August 23, 2011
Digging Out of a Hole – A View from Detroit
Digging out of a hole sounds like an oxymoron, but that seems to be what is happening with this particular economic recovery compared with recoveries from past recessions. Rather than the more rapid growth we would expect from the type of recession the U.S. just experienced, the economy is experiencing very tepid growth. The latest gross state product (GSP) data show just how slowly the recovery is proceeding for the Seventh District. 
Even though the District is leading the nation during the recovery in its manufacturing and agricultural sectors, as of the end of 2010 its total output is still lower than it was in 2005. The District is making some progress, but the direction of the recovery does look more like tunneling out of a hole than a vertical assent.
To get a sense of how different this recovery is, we can look at past rebounds from recession. For example, on average, three years after the start of the previous two recessions, the region had already experienced expansion of over 10.0%. By 2010, three years after the start of the 2007 recession, total GSP for the District is still 2.6% below its 2007 level. This hole is pretty deep.
It is important to note that the recession was not evenly distributed across all District states. The following chart shows the GSP for each state in the District indexed to calendar year 2000. It can be seen here that Michigan never really recovered from the 2001 recession. In fact, Michigan’s previous GSP peak was eight years earlier back in 2003.
While Wisconsin, Indiana, and Illinois seem to have tracked each other very closely over the past decade, Iowa has shown the strongest growth of all the states in the District. In fact, Iowa has experienced 21.3% growth since 2000. Its growth has been supported by a rise in agricultural commodity prices and the fact that it didn’t experience a housing price bubble, which has allowed the real estate sector to continue to show growth over the last decade. On the other hand, Michigan’s economy, which has been hurt significantly by declines in auto sales, has shown the weakest growth, its 2010 total GSP is still below where it was in 2000.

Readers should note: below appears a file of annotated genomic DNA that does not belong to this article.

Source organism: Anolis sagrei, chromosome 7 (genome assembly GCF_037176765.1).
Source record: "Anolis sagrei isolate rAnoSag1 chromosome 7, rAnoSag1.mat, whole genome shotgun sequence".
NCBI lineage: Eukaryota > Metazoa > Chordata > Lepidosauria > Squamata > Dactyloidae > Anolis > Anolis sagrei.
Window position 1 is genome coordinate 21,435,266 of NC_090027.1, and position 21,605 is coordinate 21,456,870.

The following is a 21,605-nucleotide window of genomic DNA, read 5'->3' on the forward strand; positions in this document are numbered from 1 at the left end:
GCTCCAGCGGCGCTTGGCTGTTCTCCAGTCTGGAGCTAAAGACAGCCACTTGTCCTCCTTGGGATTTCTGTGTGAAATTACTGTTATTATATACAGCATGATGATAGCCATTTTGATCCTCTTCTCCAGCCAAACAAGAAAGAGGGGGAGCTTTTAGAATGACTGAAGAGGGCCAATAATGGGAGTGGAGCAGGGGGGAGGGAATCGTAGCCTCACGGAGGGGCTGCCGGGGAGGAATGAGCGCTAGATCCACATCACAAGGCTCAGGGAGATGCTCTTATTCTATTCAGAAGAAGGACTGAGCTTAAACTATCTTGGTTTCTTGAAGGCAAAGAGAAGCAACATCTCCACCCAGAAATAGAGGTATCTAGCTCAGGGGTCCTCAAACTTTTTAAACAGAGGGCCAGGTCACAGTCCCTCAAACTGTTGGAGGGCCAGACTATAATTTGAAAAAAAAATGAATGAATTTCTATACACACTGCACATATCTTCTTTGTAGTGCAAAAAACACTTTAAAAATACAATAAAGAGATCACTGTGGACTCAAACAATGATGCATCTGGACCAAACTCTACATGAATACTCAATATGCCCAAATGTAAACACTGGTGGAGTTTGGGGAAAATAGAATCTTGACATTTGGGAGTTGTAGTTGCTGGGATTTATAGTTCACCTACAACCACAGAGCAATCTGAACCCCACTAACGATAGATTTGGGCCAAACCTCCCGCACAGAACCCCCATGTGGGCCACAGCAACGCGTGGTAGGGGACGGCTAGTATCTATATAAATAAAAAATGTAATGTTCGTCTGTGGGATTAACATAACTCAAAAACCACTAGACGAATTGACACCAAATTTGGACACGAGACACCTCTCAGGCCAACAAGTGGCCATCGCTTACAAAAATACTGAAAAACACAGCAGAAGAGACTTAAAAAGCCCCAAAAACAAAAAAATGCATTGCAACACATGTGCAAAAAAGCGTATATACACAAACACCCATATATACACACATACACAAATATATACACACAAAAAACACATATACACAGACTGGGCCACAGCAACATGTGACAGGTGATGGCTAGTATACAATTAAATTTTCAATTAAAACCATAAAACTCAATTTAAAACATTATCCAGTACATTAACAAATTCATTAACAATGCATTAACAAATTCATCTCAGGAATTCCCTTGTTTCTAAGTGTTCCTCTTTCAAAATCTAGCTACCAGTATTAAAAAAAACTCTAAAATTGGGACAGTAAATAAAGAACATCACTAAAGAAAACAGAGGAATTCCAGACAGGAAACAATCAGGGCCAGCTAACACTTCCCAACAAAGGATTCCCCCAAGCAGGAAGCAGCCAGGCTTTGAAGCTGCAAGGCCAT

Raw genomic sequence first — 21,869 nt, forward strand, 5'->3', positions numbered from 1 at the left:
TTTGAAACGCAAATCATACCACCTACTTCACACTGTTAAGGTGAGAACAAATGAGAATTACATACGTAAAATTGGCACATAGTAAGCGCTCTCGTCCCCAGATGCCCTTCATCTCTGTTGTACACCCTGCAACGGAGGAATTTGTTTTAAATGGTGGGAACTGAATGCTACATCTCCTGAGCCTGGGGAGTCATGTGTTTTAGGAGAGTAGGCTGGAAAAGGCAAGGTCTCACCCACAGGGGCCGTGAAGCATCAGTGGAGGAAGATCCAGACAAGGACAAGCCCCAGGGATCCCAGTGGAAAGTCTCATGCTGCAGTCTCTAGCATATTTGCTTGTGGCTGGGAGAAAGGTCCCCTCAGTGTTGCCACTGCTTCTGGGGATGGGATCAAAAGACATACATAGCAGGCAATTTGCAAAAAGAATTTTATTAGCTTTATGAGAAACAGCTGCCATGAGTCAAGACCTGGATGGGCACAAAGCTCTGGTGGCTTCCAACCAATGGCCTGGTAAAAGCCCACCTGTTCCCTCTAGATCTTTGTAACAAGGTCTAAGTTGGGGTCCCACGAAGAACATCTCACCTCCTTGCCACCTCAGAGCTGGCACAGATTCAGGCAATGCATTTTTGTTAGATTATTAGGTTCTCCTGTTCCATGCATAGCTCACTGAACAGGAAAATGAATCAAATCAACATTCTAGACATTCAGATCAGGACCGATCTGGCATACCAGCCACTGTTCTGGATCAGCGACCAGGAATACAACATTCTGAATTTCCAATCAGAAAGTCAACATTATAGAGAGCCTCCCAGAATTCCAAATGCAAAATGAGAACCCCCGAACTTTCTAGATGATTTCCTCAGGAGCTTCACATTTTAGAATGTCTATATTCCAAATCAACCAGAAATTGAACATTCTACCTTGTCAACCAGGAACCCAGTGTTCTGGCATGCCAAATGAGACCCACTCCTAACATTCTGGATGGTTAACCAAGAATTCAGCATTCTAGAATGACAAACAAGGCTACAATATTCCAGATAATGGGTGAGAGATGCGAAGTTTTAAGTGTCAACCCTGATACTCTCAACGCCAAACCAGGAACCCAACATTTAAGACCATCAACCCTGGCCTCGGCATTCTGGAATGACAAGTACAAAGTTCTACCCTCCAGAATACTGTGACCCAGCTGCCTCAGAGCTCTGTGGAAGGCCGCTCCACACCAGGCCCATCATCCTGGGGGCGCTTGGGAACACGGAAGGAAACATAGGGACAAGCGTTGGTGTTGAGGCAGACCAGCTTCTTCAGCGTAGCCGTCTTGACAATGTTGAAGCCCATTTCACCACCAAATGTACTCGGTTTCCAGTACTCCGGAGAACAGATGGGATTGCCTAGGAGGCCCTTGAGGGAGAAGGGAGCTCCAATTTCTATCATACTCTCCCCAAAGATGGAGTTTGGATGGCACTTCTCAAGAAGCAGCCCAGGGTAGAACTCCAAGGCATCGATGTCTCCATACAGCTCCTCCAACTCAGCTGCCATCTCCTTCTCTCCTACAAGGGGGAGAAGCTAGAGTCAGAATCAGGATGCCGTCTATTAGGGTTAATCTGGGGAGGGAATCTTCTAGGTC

The next chart compares real state product growth in the District states from 2009 to 2010 with the nation as a whole.
The District grew at 2.8% in 2010, compared with 3.0% for the nation. Two of the five states grew at rates greater than the nation and four out of five states grew faster than more than half the states in the country. Michigan, which has been struggling for the past decade, actually did quite well growing at 2.9% and coming in at 16th place among all the states. Indiana, Iowa, Wisconsin and Illinois placed 3rd, 13th, 23rd, and 32nd, respectively.
In terms of job growth, the region’s economy may be performing slightly better than the nation overall in 2011. Through June 2011, the District had created jobs at a faster pace (0.9%) than the nation as a whole (0.7%), albeit from a much lower trough.
Michigan, which lost population in the last census, actually led the District in the first half of this year with job growth of 1.9%, it ranked 4th in the nation in growth of nonfarm payroll jobs. On the other hand, Indiana ranked last with employment down 0.4% in July 2011 on a year-to-date basis. Even though Indiana has seen a decline in total nonfarm July 2011 year-to-date, the state has experienced job gains in two sectors, mining and logging (1.5%) and manufacturing (1.2%).